Steve Bassam on the Green Party's real political agenda
The election this week of Natalie Bennett as the Green Party’s new leader is a development that may have some impact on the outcome of the next general election. Bennett has warned us that as they seek to add to the one seat they currently hold (Brighton Pavilion), the Greens are after both Labour and LibDem votes.
For Labour to ensure a single term Tory-led government we need to mobilise a broad coalition of voters around our policy themes and campaigns. That has to include those who see environmental policies as a primary motivator to where their vote goes. And while the Greens won’t be taking seats directly away from us, they could be a dead weight on our ability to form a majority.
There are parts of the country where this already happens in council elections, and in places like Bristol, Cambridge, Lancaster, Norwich, Reading and Stroud, as well as parts of London, they could hold us back. A Green candidate taking perhaps 1500 votes, where the margin of victory is a few hundred votes might make all the difference.
I know that when I tweet about the threat posed by the Greens, some of my colleagues are – at best – bemused. But then again some friends in Brighton felt that way when I said the Greens could win their first parliamentary seat or run the city council. Those same friends don’t think that now.
The Greens are often seen as a Party that Labour could and should do business with. The view is that they are very similar to us, of the centre-left and will therefore work with us. I see no evidence of this. Brighton and Hove Labour Party undertook research looking locally at Green Party attack lines. Basically 80% of their output attacks Labour with a mere 18% geared towards the Tories. This from a Party who asked for our support for their local budget!
Of their 23 councillors, 19 sit in wards that were previously Labour while the rest returned councillors for us in the past. Green supporters are predominantly ex-Labour. They just don’t attract Tories at all.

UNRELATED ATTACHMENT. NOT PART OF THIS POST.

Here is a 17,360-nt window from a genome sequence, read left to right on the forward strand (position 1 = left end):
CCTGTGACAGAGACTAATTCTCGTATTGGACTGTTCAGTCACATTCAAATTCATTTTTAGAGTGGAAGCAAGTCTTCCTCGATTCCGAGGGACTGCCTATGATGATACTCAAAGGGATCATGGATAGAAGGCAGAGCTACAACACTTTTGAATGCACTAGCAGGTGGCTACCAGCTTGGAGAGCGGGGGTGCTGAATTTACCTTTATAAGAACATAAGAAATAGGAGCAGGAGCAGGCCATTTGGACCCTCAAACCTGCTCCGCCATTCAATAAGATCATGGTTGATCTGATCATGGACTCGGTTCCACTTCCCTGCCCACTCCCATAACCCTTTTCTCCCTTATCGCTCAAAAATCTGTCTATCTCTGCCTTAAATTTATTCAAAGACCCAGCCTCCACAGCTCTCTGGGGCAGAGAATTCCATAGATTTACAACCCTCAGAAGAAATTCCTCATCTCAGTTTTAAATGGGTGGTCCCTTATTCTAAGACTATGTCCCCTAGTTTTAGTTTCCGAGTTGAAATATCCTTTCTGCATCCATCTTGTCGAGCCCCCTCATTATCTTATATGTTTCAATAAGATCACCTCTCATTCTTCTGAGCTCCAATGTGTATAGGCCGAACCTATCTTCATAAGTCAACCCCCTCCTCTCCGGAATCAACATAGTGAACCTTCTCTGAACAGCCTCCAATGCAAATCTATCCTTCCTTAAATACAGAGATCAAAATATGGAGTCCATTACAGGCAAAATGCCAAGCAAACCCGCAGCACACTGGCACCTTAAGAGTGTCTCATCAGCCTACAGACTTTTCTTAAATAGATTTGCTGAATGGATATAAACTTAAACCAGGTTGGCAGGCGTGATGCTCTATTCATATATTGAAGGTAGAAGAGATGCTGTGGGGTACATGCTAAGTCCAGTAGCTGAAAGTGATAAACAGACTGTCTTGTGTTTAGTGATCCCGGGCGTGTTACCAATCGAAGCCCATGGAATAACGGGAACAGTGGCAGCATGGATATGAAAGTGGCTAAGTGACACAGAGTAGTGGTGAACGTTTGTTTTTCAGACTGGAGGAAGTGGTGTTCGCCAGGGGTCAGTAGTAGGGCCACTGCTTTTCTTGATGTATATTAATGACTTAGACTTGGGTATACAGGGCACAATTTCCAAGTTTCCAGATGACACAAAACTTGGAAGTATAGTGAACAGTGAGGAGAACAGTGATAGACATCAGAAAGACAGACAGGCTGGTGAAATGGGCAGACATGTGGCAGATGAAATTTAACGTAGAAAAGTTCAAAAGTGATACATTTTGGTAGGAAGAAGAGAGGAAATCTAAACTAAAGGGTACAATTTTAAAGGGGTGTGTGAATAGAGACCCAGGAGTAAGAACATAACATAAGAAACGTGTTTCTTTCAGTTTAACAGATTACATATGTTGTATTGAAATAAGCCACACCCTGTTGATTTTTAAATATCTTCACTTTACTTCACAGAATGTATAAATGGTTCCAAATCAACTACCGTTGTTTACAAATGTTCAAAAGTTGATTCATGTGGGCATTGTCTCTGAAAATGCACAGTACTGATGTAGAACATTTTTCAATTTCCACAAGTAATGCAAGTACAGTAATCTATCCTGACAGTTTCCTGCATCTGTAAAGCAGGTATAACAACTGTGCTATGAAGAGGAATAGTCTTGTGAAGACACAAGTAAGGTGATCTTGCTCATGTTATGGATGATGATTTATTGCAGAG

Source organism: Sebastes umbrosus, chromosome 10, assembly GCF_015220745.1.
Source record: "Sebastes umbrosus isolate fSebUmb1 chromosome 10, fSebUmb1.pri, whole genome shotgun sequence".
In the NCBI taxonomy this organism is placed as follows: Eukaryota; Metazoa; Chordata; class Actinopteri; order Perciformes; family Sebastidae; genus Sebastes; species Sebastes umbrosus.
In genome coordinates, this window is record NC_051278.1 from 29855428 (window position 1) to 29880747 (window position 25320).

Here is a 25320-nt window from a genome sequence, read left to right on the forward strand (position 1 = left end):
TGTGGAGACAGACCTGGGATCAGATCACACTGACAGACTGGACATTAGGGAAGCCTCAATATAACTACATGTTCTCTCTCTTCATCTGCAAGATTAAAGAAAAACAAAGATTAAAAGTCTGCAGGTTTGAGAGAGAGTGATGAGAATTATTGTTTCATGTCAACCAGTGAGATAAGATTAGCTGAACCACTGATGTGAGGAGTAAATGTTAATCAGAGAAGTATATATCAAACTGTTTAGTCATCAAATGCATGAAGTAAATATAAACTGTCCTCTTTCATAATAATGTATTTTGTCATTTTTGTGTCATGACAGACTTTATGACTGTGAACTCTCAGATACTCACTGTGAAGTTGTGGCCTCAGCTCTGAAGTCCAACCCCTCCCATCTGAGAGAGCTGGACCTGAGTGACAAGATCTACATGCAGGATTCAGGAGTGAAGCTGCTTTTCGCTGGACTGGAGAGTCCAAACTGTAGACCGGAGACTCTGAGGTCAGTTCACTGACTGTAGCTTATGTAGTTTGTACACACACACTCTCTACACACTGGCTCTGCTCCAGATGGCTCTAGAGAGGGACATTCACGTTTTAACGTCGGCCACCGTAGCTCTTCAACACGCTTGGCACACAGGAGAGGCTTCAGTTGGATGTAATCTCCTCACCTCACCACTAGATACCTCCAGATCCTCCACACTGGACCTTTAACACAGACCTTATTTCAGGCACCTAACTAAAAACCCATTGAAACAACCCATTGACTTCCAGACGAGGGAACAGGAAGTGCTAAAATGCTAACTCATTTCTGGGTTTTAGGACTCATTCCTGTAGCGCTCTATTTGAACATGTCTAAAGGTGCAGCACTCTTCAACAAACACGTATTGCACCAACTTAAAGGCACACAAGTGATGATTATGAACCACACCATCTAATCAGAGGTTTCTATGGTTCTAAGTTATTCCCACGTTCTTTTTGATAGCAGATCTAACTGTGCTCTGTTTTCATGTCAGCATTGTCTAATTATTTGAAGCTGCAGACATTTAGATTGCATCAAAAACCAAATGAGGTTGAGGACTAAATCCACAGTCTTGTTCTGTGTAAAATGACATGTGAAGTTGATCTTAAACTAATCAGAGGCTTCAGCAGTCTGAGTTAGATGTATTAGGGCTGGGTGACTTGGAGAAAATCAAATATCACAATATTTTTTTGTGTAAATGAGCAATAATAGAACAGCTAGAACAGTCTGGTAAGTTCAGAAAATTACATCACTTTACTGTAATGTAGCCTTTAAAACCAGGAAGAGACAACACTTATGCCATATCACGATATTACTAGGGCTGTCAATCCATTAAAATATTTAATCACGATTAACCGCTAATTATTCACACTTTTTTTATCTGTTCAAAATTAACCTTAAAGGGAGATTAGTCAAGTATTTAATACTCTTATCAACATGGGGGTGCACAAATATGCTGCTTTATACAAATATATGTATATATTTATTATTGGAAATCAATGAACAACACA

Interestingly the Greens attract very little support from working class voters who find them impractical. This is partly explained by what The Guardian describes as a Party coming from a ‘different, more middle class tradition’. Indeed, in power in Brighton and Hove the Greens are obsessed by middle class obsessions. Not always a bad thing, but it is to the exclusion of a proper concern about running services efficiently and the waste of scarce resources.
More damagingly they have cut services on which poorer communities depend, including Sure Start, adult social care, the homeless budget, and (initially at least) bus services to council estates and hospitals. Having told voters in 2011 that they would ‘resist cuts to the utmost’, a few days after taking control they launched a spinning exercise to justify slashing 40% from the budget over 3 years. Then this week they have announced plans to reduce pay by a £1000 a year for lower paid security staff while spending £30,000 advertising for a new chief executive.
Nor have they done much on the environmental front in what is their policy laboratory. I don’t wish to be flippant about this point but to date, all I have seen locally is scruffier streets, lower recycling levels, unfulfilled promises of a food waste collection scheme, a bid for biosphere status and assertions about ‘One Planet Living’. Careful stewardship of the environment is too important for the Greens to have a monopoly over the politics of the change needed, especially as they clearly can’t deliver.
So excuse me if I find Natalie Bennett’s pitch to Labour voters dishonest and disingenuous. The Greens are very like the LibDems, saying whatever it takes to get elected but unlikely to stick to their promises.
If we were to lose the next election and they cost us seats by misleading people into thinking they are a progressive Party in word and deed they would not care at all. It would suit their long term strategy of supplanting the Labour Party.
Lord Steve Bassam of Brighton is Labour’s Chief Whip in the House of Lords and former leader of Brighton and Hove City Council